Thank You, Ottawa!


The ByTowne is now closed.

It's possible that, after the pandemic has been brought under control,
new management will take over the space and offer big-screen wonderfulness again.

The building is being maintained, with all its facilities and equipment intact,
in preparation for that hoped-for day.
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56 Up

In 1964, a group of seven-year-old children were interviewed for the documentary Seven Up. Now they are 56.

Poster art for 56 UpIt is, perhaps, the ultimate reality show, though the performers aren’t celebrities and don’t particularly seem to welcome the attention. 56 Up is the latest installment in Michael Apted’s remarkable documentary series, which began when its 14 participants, an unruly gaggle of 7-year-olds, were asked about their lives and their dreams for a British tv documentary called ‘Seven Up’. Apted (a young researcher on the original film) has revisited them for a new documentary every seven years, letting us follow their lives along with him. His format has long been set: about 10 minutes per person, with each segment mingling vintage footage with present-day interviews, giving us the uncanny experience of watching a person age before our eyes.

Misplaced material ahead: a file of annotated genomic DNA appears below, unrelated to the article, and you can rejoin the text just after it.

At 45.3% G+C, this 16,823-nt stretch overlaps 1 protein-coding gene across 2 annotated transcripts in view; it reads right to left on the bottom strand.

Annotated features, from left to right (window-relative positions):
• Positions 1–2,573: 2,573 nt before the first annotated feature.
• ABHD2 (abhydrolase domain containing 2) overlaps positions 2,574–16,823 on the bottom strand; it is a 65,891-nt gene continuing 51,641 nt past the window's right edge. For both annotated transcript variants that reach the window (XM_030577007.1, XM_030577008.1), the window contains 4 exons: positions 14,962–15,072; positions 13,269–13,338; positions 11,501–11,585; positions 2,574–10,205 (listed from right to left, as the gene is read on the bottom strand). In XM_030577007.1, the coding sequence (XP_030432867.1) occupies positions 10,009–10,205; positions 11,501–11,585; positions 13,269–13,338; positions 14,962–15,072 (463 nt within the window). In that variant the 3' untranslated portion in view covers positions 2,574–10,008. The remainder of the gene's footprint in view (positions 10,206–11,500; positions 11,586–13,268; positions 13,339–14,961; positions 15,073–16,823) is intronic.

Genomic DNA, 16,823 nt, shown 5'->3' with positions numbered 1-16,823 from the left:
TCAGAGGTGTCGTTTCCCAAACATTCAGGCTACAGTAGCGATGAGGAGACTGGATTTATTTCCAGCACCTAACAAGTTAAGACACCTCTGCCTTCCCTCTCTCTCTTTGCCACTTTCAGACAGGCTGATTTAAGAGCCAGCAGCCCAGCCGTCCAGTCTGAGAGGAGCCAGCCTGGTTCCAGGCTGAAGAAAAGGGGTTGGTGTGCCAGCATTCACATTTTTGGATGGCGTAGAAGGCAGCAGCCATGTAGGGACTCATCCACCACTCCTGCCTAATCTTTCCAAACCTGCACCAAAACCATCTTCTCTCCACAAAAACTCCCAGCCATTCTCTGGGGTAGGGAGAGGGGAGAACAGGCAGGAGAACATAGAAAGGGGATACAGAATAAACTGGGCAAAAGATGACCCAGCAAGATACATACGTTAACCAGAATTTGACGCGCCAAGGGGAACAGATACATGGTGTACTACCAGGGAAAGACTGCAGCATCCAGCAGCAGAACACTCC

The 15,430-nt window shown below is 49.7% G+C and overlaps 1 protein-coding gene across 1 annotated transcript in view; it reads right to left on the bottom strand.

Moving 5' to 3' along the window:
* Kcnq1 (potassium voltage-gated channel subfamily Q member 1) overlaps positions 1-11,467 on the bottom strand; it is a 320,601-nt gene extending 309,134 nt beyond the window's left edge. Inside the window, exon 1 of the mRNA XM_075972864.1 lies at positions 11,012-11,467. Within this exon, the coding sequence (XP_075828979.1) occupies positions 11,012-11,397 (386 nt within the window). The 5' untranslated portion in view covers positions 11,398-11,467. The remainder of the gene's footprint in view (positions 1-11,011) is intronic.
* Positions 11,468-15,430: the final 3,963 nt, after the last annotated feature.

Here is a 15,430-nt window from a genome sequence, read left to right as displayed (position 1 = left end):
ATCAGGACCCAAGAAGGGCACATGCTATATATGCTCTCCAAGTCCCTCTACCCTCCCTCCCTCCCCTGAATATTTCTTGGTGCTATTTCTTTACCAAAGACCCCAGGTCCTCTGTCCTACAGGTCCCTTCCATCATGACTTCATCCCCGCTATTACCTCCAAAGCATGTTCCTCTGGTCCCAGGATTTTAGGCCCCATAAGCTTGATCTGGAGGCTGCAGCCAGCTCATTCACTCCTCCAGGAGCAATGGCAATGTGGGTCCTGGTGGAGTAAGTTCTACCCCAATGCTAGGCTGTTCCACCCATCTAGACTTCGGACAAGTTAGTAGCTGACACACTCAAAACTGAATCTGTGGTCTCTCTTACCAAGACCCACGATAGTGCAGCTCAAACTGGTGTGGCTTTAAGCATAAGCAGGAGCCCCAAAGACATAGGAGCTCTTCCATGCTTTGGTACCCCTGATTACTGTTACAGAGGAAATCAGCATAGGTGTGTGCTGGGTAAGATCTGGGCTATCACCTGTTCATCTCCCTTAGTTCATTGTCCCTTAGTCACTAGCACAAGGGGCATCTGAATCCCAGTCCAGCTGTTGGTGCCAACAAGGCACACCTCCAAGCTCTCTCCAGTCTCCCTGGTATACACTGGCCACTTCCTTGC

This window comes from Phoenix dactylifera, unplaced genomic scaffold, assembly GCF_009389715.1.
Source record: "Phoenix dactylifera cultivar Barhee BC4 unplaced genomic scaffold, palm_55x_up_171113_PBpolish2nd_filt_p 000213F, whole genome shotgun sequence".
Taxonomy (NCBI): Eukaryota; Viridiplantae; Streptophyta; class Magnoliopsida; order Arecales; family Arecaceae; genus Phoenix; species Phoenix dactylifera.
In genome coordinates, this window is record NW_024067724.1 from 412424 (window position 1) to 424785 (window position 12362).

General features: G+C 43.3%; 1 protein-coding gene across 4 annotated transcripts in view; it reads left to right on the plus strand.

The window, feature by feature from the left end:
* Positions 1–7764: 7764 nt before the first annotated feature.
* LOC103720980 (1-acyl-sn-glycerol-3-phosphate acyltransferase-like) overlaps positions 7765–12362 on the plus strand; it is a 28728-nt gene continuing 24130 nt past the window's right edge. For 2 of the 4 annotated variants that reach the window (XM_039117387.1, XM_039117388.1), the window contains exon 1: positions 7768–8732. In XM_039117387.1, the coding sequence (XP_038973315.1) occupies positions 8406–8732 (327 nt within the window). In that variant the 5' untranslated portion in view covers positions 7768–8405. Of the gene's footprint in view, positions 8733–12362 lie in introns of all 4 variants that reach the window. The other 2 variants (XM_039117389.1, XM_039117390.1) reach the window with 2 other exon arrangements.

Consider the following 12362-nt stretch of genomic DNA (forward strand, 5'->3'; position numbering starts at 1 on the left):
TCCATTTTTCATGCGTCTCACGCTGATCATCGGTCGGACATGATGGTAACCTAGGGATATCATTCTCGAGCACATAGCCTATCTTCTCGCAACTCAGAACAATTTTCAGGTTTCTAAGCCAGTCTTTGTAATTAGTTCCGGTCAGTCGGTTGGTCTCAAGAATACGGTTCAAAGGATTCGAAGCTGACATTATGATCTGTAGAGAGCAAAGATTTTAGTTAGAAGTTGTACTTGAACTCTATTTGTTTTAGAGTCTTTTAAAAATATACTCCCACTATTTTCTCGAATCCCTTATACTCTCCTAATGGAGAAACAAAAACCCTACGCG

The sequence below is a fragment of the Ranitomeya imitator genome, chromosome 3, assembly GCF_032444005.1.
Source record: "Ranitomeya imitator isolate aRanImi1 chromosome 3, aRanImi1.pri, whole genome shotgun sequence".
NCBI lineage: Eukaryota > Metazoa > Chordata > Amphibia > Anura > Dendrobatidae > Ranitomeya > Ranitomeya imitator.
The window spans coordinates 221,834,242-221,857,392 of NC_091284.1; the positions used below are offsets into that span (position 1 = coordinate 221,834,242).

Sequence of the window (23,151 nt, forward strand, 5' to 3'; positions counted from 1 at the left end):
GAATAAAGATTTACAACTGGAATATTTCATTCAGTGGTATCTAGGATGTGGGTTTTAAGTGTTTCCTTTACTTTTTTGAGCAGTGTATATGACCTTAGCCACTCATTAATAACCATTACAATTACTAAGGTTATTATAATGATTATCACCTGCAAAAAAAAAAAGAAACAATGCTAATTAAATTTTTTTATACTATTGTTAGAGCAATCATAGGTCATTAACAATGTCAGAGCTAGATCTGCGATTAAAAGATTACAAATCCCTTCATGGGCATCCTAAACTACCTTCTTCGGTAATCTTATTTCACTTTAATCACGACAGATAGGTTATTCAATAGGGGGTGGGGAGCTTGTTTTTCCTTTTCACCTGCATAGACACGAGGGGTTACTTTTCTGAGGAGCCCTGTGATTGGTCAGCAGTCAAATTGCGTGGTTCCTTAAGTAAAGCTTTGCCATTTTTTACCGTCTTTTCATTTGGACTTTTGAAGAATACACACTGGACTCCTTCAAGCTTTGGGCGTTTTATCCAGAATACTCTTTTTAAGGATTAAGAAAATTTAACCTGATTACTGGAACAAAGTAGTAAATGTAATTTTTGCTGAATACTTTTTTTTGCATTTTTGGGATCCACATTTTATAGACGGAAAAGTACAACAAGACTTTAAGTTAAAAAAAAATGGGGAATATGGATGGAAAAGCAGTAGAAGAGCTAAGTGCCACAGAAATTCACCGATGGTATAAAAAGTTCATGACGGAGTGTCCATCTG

Would that all books could be as compelling as this series, which finds something deeply moving in the stories of ordinary lives. Like all of the ‘Up’ films, it’s most haunting to compare the new footage with the long-ago 7-year-olds.

There are a few dramatic revelations in 56 Up and hard times haven’t left this group untouched. But what’s most striking about this installment is an overall sense of serenity and optimism, with simple pleasures to be had in the laughter of grandchildren and the satisfaction of work well done. We see Sue, who’s joined a local theater troupe, crooning the song lyric ‘Smile, though your heart is breaking’; it’s a motto that seems to suit most of this resilient crew, who bare their lives to us with courage and grace.

– Moira Macdonald, The Seattle Times

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